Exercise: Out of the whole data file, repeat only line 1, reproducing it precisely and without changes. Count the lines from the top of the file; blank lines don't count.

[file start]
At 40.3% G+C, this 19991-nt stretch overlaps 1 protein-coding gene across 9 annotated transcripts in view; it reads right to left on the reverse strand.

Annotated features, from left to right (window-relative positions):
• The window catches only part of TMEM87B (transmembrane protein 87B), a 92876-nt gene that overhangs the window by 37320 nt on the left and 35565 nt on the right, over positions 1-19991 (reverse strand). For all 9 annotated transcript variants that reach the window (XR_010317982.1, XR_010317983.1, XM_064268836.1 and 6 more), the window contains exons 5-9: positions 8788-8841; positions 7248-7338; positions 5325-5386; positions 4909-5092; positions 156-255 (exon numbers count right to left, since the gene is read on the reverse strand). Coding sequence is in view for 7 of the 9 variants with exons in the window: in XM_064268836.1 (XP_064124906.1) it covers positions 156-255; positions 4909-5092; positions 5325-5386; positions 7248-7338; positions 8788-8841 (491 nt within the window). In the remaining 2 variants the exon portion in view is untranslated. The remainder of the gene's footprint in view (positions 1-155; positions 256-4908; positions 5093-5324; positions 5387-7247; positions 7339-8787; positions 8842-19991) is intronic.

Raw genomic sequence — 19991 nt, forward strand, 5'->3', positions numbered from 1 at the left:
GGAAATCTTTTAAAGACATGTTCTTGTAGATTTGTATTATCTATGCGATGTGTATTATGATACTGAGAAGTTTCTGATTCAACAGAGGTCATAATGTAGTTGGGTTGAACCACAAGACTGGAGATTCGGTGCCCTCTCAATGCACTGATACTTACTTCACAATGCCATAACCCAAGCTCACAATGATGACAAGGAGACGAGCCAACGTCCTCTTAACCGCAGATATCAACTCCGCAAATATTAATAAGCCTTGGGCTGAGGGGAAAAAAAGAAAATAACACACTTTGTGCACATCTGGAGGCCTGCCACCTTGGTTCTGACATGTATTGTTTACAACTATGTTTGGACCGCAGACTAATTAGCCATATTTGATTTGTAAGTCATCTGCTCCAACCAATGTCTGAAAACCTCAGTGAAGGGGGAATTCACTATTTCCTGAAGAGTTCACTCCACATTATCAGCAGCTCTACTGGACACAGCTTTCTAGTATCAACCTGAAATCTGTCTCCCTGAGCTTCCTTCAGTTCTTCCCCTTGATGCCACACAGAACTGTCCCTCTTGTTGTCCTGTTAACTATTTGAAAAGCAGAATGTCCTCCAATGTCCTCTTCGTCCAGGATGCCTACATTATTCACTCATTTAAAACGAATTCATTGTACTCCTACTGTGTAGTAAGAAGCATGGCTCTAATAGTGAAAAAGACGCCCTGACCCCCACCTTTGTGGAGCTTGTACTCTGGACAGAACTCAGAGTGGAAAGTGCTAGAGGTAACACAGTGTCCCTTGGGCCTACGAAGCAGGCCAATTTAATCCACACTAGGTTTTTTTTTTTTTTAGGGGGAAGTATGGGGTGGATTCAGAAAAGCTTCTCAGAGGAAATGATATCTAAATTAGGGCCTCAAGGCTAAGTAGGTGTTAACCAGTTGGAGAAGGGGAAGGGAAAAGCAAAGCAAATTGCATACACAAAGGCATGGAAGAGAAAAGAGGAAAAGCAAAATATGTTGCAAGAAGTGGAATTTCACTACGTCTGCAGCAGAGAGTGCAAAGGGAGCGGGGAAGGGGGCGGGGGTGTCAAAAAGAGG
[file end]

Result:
At 40.3% G+C, this 19991-nt stretch overlaps 1 protein-coding gene across 9 annotated transcripts in view; it reads right to left on the reverse strand.